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Paranormal Romance: Spellbound (The Witches of Cleopatra Hill) by Christine Pope

Spellbound (The Witches of Cleopatra Hill) by Christine Pope

from Dark Valentine Press

 Spellbound was a perfect book to read in crisp fall weather, a ghost story that I enjoyed reading in October, but it will equally hold up to a rainy spring weekend. Danica Wilcox is recovering from her experiences in Protector and ready to come into her own in Spellbound, from Christine Pope’s Witches of Cleopatra Hill series.

Thanks to Caitlin McAllister’s premonition, she goes up to the family cabin, where she encounters a ghost from when Flagstaff, Arizona was an old west town, and Jeremiah Wilcox’s clan had just settled in. She becomes obsessed with finding out who this young man was and–knowing her family’s history–if one of her own forebears had killed him.

If you’re not familiar with the series, this is a fine place to start, introducing many characters who have starred in their own books. Each member of the witch clans has more common powers, such as the ability to start a fire or unlock a door, and also their own individual specialty. Danica’s ability has to do with time. Up until this point, she has used it to kind of freeze time for five minutes at a stretch when she is in a pinch, but in light of what she has learned about Robert Rowe, she begins to wonder if she can actually go back in time to save him.  Her quest leads her to a reservation and to delve into historical costuming. Although I had a moment of doubt when the seamstress didn’t instruct her to season her corset, the detail in her clothing was full of delightful tidbits.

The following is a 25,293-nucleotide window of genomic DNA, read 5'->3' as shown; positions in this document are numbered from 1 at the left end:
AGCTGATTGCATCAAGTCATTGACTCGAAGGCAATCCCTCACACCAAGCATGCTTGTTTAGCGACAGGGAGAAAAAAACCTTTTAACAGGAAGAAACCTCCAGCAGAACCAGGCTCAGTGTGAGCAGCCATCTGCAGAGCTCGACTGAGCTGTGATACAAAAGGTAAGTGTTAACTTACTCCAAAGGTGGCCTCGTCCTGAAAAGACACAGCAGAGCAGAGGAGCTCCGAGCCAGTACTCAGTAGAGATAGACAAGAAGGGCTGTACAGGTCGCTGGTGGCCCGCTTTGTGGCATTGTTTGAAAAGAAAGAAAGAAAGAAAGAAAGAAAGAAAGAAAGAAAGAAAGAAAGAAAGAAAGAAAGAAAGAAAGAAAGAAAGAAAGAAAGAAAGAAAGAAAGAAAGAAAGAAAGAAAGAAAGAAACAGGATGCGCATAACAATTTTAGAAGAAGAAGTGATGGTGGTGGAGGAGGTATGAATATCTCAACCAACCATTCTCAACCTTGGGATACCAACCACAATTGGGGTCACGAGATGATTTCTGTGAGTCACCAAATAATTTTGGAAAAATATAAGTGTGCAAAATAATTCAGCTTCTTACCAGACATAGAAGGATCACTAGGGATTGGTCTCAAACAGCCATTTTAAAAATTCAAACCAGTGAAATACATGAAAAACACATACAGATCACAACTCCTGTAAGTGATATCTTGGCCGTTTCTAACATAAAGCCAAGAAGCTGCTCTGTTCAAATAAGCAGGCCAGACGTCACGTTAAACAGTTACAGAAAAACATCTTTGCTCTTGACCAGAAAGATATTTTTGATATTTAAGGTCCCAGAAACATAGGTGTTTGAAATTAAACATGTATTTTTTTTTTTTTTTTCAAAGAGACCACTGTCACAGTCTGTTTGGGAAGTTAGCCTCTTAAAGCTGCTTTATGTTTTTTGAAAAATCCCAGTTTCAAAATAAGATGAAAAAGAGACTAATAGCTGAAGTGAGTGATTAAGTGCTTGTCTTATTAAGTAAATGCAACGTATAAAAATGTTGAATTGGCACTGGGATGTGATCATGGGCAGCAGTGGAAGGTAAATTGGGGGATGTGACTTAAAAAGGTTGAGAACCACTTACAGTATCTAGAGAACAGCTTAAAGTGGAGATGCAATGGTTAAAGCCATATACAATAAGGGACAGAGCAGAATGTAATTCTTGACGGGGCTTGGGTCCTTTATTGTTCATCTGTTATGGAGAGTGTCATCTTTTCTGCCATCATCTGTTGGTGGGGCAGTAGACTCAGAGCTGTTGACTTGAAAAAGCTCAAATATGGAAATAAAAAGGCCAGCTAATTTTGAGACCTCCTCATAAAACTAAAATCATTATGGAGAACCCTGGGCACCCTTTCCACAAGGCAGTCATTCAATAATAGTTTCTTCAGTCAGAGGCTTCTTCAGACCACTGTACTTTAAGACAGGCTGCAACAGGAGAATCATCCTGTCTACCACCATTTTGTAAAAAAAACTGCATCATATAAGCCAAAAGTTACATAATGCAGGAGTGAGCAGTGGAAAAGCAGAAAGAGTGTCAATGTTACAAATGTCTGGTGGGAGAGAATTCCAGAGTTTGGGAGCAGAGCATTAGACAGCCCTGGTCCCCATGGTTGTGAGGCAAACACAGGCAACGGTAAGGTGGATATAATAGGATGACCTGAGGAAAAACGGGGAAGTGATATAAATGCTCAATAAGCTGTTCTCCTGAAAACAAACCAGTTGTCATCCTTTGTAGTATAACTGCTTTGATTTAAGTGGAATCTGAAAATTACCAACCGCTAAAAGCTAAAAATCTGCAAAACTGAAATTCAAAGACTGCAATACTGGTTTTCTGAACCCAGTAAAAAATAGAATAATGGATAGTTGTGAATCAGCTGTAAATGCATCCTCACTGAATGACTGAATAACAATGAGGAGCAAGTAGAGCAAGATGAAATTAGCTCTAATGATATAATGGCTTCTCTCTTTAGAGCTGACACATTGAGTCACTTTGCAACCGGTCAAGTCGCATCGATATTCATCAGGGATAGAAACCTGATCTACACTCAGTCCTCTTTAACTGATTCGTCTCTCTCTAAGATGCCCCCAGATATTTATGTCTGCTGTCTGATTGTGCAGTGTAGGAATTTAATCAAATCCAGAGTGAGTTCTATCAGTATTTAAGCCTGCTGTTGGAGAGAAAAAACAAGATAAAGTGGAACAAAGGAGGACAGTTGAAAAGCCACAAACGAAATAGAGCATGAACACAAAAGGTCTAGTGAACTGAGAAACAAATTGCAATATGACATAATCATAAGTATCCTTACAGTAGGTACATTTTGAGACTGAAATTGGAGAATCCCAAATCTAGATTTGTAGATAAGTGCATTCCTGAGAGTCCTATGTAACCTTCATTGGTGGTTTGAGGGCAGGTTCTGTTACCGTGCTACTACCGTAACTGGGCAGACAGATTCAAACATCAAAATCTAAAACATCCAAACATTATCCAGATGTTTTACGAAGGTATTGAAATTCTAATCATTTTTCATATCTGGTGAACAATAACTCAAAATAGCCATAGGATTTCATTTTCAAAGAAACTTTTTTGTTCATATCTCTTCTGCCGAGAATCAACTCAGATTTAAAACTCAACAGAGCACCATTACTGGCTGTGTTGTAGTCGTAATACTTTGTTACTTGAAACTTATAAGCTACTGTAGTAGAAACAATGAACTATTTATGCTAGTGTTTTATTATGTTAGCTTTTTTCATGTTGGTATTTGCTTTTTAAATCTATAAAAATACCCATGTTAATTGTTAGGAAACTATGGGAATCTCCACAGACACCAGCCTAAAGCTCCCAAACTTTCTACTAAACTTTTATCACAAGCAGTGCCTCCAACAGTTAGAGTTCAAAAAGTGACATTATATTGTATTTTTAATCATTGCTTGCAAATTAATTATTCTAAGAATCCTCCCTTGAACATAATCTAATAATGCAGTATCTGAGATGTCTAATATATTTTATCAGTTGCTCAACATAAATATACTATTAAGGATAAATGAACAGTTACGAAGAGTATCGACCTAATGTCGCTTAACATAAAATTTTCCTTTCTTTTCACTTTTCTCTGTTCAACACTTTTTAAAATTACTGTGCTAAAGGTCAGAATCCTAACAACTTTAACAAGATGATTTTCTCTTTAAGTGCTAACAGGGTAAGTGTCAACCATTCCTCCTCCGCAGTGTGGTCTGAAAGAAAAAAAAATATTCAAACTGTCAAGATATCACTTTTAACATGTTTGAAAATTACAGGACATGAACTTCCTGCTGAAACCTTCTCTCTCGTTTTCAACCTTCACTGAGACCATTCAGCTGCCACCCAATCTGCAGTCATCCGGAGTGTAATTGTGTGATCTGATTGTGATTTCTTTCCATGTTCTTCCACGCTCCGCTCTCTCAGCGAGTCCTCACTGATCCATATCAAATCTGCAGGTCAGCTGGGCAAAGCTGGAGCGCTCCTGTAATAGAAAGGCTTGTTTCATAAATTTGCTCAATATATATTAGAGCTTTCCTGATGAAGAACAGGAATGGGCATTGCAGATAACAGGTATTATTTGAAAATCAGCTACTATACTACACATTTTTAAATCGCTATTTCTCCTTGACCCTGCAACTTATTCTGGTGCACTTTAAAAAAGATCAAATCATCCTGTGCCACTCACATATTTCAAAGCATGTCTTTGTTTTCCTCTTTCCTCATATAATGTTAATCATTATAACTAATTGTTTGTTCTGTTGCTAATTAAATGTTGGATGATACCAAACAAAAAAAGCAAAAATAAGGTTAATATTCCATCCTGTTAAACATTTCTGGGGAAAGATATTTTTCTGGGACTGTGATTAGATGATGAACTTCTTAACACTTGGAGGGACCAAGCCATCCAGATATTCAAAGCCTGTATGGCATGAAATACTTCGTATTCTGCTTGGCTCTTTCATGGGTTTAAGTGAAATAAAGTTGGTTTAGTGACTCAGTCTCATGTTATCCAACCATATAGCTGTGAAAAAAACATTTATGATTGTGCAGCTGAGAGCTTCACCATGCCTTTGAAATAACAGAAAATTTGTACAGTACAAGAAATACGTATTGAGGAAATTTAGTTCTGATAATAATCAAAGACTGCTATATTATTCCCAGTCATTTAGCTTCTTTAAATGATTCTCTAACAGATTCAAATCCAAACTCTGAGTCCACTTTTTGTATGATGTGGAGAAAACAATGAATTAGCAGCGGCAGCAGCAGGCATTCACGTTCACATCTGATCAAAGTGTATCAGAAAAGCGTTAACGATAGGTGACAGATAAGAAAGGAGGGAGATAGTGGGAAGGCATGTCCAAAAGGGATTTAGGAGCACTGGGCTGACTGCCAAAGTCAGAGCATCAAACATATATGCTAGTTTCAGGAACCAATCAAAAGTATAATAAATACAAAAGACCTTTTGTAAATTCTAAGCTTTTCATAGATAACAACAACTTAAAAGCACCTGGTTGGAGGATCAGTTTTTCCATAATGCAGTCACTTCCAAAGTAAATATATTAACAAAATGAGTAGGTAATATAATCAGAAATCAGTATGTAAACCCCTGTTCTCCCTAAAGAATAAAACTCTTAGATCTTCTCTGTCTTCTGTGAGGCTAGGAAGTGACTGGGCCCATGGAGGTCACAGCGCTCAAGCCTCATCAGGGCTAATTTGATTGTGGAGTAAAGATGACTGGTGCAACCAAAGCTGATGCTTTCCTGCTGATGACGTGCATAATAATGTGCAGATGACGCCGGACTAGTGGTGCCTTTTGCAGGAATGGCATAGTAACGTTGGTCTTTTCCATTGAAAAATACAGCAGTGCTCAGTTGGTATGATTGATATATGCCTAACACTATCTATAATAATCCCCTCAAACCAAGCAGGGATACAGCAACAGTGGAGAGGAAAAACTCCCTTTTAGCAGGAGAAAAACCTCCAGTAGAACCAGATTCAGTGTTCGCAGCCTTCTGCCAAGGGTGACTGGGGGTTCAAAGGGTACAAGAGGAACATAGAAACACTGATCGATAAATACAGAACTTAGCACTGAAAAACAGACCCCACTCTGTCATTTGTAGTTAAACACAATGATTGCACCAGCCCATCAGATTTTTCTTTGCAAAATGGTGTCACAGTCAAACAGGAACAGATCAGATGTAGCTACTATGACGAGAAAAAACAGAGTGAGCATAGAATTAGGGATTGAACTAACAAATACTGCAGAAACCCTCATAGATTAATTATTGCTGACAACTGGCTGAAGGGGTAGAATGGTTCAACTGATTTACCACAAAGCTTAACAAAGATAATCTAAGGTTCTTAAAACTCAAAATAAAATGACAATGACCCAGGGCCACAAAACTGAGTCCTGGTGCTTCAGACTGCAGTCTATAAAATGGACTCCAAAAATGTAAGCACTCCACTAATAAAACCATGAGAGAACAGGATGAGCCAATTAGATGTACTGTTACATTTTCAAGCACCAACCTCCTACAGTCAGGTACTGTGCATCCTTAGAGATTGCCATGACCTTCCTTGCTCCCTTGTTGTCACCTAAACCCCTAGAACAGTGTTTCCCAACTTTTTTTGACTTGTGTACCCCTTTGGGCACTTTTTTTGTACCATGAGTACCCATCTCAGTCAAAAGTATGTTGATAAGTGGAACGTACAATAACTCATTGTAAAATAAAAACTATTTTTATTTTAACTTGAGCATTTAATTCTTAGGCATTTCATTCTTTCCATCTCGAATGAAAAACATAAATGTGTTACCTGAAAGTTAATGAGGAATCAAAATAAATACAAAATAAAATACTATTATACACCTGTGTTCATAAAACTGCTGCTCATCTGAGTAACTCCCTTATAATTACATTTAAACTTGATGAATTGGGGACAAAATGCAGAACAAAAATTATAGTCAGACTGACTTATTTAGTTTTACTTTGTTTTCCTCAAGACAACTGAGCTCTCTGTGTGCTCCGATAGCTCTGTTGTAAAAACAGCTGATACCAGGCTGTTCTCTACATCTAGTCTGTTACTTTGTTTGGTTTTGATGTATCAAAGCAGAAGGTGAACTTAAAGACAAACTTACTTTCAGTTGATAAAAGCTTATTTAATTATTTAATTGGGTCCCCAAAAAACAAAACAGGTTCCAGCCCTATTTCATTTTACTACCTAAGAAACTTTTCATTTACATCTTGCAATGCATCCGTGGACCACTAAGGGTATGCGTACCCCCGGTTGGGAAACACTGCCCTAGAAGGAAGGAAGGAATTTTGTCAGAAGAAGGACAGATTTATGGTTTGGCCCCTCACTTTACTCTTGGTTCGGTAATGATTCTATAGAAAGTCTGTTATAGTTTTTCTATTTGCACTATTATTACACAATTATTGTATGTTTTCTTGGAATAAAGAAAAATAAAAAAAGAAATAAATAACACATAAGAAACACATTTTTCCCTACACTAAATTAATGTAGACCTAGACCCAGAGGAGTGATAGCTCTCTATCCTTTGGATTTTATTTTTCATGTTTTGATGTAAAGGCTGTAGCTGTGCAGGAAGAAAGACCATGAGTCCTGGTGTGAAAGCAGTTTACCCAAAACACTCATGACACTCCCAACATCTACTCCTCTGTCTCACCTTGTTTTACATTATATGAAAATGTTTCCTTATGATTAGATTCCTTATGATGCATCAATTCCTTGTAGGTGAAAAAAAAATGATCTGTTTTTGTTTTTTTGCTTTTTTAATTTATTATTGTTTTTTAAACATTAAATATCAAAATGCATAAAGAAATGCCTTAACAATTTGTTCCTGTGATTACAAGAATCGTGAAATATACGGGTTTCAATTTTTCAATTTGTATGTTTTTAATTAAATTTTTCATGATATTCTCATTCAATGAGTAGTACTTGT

This book is strong in both the paranormal and romance aspects, with secrets and intrigue. It was one of those books when you suddenly notice that there aren’t a lot of pages left and wonder how the author is going to fit it all in.  Admittedly, the ending feels just a smidgen rushed, but it is a strong story that kept me turning virtual pages of my review copy late into the night.

 

You don’t need to read this book to enjoy Impractical Magic, which I’ll be reviewing later this week, but if you’ve read this far, you’ll want to.

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